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New CBA makes skipping mandatory minicamp much more expensive

JACKSONVILLE, FL - JANUARY 1: Maurice Jones-Drew #32 of the Jacksonville Jaguars leaves the field following the game against the Indianapolis Colts at EverBank Field on January 1, 2012 in Jacksonville, Florida. The Jaguars defeated the Colts 19-13. (Photo by Joe Robbins/Getty Images)

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Boycotting mandatory offseason workouts isn’t as cheap as it used to be.

Under the new labor deal, which was finalized after any mandatory minicamps would have been conducted in 2011, the maximum fines for skipping the three-day non-voluntary practice sessions have increased. Signficantly.

Under Article 42, Section 1(ix) of the CBA, a player who skips one day of a mandatory minicamp may be fined up to $10,500. If he skips a second day, another $21,000 fine may be imposed. By completing the trifecta, a maximum additional fine of $31,500 may be assessed, bringing the total possible fine to $63,000.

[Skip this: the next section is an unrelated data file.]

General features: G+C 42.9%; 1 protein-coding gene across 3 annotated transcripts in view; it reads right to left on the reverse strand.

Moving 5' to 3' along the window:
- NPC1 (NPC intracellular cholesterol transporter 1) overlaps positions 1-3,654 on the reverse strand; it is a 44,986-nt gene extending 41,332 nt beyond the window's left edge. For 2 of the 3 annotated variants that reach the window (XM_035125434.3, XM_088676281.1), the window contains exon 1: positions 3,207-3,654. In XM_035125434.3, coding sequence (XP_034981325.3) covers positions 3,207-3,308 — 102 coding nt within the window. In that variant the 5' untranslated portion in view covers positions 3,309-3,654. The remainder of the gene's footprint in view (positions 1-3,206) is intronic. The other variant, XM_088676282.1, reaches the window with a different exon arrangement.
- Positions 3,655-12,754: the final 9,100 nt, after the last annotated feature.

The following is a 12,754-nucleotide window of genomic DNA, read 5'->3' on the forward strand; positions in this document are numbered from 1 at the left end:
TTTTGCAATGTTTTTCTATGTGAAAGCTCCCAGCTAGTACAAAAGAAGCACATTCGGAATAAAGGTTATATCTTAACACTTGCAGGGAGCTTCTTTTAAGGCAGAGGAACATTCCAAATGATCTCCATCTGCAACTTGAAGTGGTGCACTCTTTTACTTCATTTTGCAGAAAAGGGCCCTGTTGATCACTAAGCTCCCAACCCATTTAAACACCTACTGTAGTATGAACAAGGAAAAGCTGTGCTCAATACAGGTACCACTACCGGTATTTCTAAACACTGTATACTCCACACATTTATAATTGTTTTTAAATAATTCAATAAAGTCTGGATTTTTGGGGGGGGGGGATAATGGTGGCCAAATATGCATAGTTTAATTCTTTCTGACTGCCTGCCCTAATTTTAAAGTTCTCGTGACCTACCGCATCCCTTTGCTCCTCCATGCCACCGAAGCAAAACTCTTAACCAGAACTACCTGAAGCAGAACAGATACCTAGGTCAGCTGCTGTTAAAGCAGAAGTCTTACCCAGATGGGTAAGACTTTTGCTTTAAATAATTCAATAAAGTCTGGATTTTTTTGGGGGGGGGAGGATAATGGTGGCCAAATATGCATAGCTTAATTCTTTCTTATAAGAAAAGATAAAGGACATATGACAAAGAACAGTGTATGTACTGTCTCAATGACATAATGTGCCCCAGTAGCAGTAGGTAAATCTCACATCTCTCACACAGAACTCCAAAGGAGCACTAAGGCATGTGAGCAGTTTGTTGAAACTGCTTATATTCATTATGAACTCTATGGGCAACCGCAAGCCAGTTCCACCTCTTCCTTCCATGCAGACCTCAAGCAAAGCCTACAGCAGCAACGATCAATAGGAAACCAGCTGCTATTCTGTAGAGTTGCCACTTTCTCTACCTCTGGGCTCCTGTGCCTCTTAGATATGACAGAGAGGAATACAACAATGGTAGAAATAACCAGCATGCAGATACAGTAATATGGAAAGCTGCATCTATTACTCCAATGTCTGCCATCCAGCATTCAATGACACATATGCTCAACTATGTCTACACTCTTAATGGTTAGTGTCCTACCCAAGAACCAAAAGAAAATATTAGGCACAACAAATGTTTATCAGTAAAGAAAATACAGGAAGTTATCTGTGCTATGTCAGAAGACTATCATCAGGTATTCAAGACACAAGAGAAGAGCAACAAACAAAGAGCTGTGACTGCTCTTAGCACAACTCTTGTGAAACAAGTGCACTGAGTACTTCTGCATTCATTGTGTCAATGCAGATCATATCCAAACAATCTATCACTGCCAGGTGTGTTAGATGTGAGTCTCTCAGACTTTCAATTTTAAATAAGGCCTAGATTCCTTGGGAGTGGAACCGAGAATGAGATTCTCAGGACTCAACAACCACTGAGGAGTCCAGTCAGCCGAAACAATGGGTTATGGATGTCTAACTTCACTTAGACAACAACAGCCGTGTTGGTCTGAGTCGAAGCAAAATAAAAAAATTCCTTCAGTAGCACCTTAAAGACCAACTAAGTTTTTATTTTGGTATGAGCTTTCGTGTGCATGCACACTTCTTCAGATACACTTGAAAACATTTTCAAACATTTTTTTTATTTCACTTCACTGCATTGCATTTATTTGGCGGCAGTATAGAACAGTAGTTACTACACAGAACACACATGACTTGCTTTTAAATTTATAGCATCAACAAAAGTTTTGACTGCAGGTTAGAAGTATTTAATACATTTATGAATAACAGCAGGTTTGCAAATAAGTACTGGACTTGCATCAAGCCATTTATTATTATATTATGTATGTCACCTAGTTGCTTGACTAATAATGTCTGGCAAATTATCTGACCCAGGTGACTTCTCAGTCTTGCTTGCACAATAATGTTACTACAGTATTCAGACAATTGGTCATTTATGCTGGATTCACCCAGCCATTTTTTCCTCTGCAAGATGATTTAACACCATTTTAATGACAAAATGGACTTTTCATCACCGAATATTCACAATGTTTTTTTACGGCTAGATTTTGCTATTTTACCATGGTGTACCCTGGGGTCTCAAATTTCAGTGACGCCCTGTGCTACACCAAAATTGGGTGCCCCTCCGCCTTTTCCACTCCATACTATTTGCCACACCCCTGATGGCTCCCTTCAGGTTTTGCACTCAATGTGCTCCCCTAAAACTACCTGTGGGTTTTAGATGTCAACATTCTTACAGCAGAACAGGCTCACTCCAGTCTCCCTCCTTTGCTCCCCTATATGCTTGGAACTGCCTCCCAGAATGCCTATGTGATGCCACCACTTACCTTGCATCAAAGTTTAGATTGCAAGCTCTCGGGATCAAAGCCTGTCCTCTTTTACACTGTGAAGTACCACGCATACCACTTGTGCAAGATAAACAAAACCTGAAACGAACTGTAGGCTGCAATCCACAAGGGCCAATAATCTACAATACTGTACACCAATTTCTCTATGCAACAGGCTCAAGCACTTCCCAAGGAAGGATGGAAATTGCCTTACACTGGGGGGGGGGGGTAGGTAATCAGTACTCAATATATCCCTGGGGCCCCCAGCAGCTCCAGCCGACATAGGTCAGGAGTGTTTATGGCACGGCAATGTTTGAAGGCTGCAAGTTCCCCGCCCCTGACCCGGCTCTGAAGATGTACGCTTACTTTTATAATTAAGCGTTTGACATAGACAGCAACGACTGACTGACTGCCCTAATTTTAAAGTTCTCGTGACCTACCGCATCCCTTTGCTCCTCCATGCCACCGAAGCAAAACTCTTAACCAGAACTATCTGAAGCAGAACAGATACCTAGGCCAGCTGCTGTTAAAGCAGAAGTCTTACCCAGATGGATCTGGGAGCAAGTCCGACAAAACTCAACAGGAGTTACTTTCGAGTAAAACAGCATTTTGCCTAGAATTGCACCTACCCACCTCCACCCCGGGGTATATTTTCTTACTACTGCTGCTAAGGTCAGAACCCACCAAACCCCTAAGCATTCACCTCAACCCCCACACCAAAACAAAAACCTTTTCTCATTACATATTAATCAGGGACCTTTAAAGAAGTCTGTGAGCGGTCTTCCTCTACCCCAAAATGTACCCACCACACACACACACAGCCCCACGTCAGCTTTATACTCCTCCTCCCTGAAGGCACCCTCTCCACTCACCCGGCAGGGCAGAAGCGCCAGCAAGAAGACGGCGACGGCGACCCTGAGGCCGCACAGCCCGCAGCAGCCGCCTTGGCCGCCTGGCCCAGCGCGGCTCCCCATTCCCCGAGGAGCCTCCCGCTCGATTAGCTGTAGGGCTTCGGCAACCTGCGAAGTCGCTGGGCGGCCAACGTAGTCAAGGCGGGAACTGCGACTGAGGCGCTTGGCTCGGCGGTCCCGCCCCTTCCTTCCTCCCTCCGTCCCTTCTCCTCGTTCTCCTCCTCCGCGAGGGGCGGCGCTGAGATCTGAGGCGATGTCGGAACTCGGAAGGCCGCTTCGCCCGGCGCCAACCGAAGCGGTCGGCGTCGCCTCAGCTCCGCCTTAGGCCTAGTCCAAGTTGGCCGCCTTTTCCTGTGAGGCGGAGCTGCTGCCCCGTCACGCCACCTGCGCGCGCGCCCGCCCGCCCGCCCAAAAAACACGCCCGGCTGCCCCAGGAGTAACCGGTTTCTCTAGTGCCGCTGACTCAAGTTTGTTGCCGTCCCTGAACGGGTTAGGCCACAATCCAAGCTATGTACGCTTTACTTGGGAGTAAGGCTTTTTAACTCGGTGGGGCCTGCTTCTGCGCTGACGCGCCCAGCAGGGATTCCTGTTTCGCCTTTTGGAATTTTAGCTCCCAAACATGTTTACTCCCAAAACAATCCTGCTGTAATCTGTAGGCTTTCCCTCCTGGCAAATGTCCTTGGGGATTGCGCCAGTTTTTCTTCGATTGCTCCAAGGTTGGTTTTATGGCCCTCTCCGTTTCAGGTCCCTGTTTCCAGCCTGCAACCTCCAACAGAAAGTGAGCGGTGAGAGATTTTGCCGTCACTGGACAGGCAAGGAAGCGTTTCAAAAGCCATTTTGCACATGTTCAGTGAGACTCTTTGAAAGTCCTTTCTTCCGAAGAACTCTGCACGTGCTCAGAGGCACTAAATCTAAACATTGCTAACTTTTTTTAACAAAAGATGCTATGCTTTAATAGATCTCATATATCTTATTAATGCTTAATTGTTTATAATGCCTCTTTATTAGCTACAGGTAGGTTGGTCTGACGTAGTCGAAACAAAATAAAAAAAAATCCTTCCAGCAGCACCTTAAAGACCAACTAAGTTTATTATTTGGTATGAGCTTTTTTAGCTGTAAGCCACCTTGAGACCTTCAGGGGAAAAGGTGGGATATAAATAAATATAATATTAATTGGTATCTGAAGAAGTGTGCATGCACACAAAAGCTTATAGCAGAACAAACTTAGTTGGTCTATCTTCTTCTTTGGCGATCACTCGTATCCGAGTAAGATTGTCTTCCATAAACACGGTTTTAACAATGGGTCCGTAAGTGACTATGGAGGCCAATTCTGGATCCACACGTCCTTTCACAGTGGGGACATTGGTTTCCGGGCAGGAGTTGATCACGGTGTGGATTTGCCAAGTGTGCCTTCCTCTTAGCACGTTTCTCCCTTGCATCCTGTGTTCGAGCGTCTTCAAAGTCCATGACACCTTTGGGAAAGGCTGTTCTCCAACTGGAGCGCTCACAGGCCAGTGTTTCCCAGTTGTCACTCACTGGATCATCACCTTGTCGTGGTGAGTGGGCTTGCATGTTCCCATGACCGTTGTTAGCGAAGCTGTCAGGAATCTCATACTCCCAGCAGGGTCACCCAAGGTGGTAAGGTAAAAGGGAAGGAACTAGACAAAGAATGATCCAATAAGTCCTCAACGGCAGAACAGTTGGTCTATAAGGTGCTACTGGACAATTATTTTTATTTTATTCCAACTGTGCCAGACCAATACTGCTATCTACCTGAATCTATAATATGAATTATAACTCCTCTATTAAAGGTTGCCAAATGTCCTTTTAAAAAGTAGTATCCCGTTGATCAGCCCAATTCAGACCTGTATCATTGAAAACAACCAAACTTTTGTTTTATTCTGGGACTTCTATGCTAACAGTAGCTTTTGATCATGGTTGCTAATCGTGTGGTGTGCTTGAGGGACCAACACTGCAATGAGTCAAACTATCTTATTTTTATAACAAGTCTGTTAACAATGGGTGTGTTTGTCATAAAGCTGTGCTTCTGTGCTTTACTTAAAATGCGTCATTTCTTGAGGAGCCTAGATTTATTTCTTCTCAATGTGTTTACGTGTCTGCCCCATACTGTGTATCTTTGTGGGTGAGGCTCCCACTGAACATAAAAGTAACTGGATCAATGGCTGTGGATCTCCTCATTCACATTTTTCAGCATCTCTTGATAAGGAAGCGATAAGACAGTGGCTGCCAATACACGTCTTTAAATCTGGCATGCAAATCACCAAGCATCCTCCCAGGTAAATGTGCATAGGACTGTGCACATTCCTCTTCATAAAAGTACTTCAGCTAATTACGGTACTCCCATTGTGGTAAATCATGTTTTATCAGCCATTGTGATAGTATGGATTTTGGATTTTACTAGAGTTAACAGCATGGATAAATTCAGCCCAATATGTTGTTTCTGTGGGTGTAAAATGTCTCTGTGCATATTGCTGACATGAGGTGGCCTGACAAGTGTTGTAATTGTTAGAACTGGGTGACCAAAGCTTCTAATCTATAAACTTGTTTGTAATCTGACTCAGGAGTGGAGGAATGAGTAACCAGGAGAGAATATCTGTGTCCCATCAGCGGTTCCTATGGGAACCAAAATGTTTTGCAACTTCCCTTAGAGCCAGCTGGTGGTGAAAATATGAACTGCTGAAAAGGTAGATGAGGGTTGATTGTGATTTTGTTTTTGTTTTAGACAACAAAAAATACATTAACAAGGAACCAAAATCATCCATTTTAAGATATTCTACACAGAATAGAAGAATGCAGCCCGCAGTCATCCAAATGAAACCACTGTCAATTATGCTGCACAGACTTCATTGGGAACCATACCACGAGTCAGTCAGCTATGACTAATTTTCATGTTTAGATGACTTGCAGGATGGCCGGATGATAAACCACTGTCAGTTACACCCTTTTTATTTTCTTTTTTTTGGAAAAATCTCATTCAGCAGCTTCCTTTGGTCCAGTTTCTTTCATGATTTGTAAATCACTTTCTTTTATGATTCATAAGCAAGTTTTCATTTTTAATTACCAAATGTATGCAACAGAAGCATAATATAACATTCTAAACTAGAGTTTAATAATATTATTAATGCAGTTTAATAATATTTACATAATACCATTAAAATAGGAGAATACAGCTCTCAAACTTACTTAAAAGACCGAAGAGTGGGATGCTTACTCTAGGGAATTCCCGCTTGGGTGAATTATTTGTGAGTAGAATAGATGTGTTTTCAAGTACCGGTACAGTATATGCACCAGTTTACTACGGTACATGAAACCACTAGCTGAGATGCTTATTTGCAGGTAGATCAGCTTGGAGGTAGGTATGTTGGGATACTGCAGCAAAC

In contrast, former Broncos receiver Brandon Marshall faced a total fine of less then $10,000 for skipping all three days of a mandatory minicamp under the last CBA.

On top of that, a player could be subject to a partial forfeiture of certain bonuses, a waiver of any remaining guarantees in his contract, and other enhanced penalties authorized by the new CBA.

That’s ultimately why guys like Cowboys cornerback Mike Jenkins, Jaguars running back Maurice Jones-Drew, and other unhappy minicampers who are under contract will attend their respective teams’ mandatory offseason practices, many of which will happen this week.

So Jenkins showing up doesn’t mean he doesn’t want to be traded, and Jones-Drew showing up doesn’t mean he doesn’t want a new contract. It only means that they both have 63,000 reasons to be there -- along with any other money they could lose by breaching their current contracts.